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Title: Automated segmentation of structures essential to cell movement
Author: Fernyhough, Emma Nicole
ISNI:       0000 0004 5918 5177
Awarding Body: University of Leeds
Current Institution: University of Leeds
Date of Award: 2016
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The study of cells is not only a key field in modern science, but has been an important area of study for hundreds of years. Despite this there is still a lot left unknown. As technology has progressed, so has our ability to photograph and film cells, but much of the processing of these images is still carried out by hand. This is not only difficult and time consuming, but is subject to opinion and error, and often not exactly reproducible. We are wishing to automate the process of segmenting cells, in order to provide biologists with that data they require to learn more about cells and their movement. This should be done in a quantitative and reproducible way. Crawling cells, such as those studied for this research, often need to move around the host body, such as the human or other mammal, in order to assist with growth, prevent disease, or to cure damage. To do this they employ other structures which protrude from the cell body to aid their motility. They use very fine hair like features (filopodia) to detect their surrounding, penetrate other cells, and determine direction. They then use thin, flat membranes (lamellipodia) to adhere both at the front and rear of the cell to pull and push forward in the direction of movement. These features are often extremely difficult to see by eye, making automation of their segmentation an awkward task. To do this, we need to use not only the information in the individual frames of video, but also information gained over time such as their movement between the frames. We firstly pre-process the images using an automated technique to correct for lighting variations in the footage. Our method is not only extremely efficient and reliable but works equally on different sizes and shapes of cell as well as frames with differing degrees of background coverage, from only one or two small cells in a frame to where the majority of the image is covered. This shading correction method was also tested on non-cellular images taken using the same kind of microscopy to show that it is suitable for all images rather than just those being studied in this work. This pre-processing allows us to make a simple segmentation of the main cell bodies, which on its own is suitable for cells which do not contain other thin structures. Using the cell bodies obtained from our pre-processing technique we then find the thinner membranes which are attached to the cell. Despite being a fully automated method, this was more accurate in two out of our three sets of videos than the most popular segmentation program using manual setting of parameters for each video individually. We improved upon this initial segmentation by incorporating the movement of the cell over time, using an iterative technique to compare the outcome of sequential frames. The result was that our segmentation was better than the manually parametrised segmentation program for every video. We then wished to find the hair like extensions and again used the information from our pre-processing stage. As these are so difficult to detect by eye we used the information of the movement to create candidate regions where these were believed to be located. Although these were usually not straight, we were able to build up small line segments in the candidate regions to recreate the features and detect the direction. This allowed us to identify all regions with filopodia present, and to separate them in order to find the required information such as the number, the length, what kind of clusters they grew in and the location compared to the direction of movement. No other method has been found which is able to detect these or segment them separately from the cell.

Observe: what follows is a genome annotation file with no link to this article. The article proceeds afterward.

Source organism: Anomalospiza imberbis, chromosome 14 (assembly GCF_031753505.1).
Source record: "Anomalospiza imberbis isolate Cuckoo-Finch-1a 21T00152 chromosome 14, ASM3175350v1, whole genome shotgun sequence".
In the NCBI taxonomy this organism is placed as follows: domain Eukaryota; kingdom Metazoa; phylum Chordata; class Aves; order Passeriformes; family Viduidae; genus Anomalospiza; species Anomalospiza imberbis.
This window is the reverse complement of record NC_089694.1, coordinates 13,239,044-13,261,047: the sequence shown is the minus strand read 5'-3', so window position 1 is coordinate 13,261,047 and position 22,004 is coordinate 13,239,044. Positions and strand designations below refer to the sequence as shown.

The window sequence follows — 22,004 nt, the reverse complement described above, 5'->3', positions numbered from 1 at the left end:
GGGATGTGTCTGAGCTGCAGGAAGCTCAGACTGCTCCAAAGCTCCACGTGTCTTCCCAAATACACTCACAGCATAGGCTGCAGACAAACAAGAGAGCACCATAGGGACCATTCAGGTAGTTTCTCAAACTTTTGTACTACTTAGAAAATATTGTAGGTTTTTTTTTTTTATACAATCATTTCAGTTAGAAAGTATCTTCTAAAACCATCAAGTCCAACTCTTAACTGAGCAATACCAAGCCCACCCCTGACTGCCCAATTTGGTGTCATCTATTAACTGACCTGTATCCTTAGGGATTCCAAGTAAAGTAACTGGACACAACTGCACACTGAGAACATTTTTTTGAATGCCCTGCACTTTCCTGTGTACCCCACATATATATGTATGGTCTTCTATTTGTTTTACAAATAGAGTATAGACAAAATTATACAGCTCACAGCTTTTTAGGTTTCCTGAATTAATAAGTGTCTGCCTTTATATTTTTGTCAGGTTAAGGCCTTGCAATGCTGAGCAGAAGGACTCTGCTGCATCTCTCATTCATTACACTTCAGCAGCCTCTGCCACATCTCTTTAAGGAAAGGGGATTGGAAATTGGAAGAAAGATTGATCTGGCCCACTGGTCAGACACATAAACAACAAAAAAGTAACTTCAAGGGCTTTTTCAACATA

Supervisor: Bulpitt, Andy Sponsor: Medical Research Council
Qualification Name: Thesis (Ph.D.) Qualification Level: Doctoral
EThOS ID:  DOI: Not available